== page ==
Politicians are vowing to roll back green policies and downplaying climate change ahead of key elections on both sides of the Atlantic, casting doubt on whether countries can maintain momentum in the transition away from fossil fuels.

In the U.S., former President Donald Trump, who has a long record of climate denial, is the front-runner to challenge President Joe Biden in November. On the campaign trail, Trump has minimized the effects of climate change, attacked electric vehicles and pledged to repeal Biden’s signature climate law.

Meanwhile, in Europe, polls show right-wing parties that oppose strong climate action are likely to increase their representation after the European Union’s parliamentary elections in June, while the climate-minded Greens are expected to lose seats.

That raises the prospect of the U.S. and the EU, two of the world’s top three climate polluters, retreating on environmental ambition following the world’s hottest year on record.

The shift is a mix of backpedaling — goals being pushed back or watered down — and backlash. The growing hostility in some cases veers into outright climate denial and is part of a drift into authoritarian rhetoric that relies on attacks and emotional appeals more than traditional policy debate.

Scientists warn that what’s at stake is a livable planet. Earth has already warmed 1.2 degrees Celsius compared to the preindustrial era, and that’s on track to go up to about 2.5 C by the end of the century if the world doesn’t speed up the shift to clean energy. Any slow-walking comes at the risk of additional warming that’s already driving disasters and costing billions of dollars every year.

Climate isn’t a core issue for most voters the way the economy and security are. But the populist right has made climate policy another culture-wars flash point — an example in their eyes of costly, intrusive overreach that compromises personal choice and national sovereignty.

Much of the right believes that the bigger threat "is not climate change; it’s the actions taken by governments to decarbonize economies,” says Mahir Yazar, a researcher at the Center for Climate and Energy Transformation at the University of Bergen in Norway.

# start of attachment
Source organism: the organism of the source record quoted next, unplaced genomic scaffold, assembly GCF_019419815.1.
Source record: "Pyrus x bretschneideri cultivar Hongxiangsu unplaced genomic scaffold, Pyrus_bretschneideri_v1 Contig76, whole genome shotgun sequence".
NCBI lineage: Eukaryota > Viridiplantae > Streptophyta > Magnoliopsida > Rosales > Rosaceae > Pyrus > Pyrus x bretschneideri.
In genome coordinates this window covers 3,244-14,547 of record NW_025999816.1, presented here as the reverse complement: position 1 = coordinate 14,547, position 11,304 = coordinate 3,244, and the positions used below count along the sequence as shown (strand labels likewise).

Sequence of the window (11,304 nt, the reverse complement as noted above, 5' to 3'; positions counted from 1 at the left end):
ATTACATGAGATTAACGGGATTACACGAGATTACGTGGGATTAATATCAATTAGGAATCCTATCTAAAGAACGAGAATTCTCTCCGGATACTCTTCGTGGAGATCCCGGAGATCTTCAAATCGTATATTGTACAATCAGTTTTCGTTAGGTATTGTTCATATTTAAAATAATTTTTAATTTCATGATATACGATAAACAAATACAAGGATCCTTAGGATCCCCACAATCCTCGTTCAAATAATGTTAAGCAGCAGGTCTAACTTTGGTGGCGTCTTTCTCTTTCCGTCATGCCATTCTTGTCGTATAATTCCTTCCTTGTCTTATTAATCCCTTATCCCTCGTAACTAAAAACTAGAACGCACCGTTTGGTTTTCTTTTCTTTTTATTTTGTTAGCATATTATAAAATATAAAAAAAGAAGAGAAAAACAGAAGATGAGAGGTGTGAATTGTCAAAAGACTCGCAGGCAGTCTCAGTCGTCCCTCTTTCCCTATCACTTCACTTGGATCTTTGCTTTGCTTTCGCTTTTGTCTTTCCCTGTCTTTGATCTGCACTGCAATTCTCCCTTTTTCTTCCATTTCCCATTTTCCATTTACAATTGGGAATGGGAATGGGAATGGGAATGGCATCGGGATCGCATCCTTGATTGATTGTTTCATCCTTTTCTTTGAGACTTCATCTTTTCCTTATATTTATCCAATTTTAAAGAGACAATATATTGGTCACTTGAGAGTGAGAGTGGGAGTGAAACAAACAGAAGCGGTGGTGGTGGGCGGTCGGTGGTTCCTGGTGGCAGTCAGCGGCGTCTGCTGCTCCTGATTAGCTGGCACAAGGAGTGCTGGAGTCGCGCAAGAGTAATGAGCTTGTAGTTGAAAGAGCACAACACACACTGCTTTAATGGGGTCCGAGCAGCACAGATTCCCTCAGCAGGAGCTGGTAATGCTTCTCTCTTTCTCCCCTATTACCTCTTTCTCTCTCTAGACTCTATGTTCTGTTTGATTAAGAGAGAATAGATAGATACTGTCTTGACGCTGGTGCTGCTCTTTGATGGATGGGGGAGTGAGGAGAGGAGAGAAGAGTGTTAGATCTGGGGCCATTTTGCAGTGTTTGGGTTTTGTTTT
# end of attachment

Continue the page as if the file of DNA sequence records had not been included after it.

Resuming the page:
Part of the reason the political winds are shifting is that climate regulations, as they ramp up in stringency, are starting to impinge more on people’s daily lives — at a time when many feel squeezed by inflation and the cost of living.

"Do you choose a heat pump in your house? What car are you going to drive? These are emotional things to people,” said Bas Eickhout, a Dutch member of the European parliament with the European Green Party.

Far-right politicians have prospered by tapping into that sentiment. Dutch Freedom Party leader Geert Wilders won over voters last year by promising to scrap the Netherlands’ climate law and exit the Paris Agreement. Libertarian Javier Milei, who has called global warming "a socialist lie,” became Argentina’s new president in December. Germany’s far-right Alternative für Deutschland (AfD) party, which rejects the decades-old scientific consensus on human-caused climate change, has promised to tear down Germany’s wind farms and has recently broadened its public support.

Dutch Freedom Party leader Geert Wilders
Dutch Freedom Party leader Geert Wilders | Bloomberg

Closer to the political center, leaders are scrambling to show they’re not prioritizing net-zero policies, intended to balance greenhouse gas emissions to the amount taken out of the atmosphere is equal to the amount emitted, at the expense of household budgets or consumer choice.

In the U.K. — by some measures a world leader in efforts to cut carbon emissions — Prime Minister Rishi Sunak hit the brakes on decarbonizing as one of his ministers vowed the Conservative government wouldn’t "save the planet by bankrupting Britons.” The rival Labour Party has dropped its own pledge to invest £28 billion in green projects should it win the country’s next general election.

But abandoning pledges is one thing; undoing settled policy is another. The U.S. Inflation Reduction Act and European Green Deal are enacted as law, and many billions of dollars have already been spent by governments and the private sector alike on renewable power, electric vehicle infrastructure and scaling up new technologies like clean hydrogen.

Speaking about Trump, former U.S. Vice President Al Gore said last month that even if he wins, "we would see a continuation of this progress toward zero carbon.” During Trump’s first term, Gore said, "we continued to march toward renewable energy on the business side and state governments continued to pursue carbon reduction.”

Rhetoric sometimes runs headlong into a different political reality. Wilders, for example, is struggling to form a government in the Netherlands and may have to sacrifice his anti-climate stance to get support from more centrist parties. Climate-denying Milei is looking at setting up a carbon market as a way to increase revenue for Argentina’s government.

On the flip side, as Trump attacks electric cars and U.S. growth in EV sales slows, the Biden administration is preparing to ease aggressive proposed requirements for cutting vehicle emissions.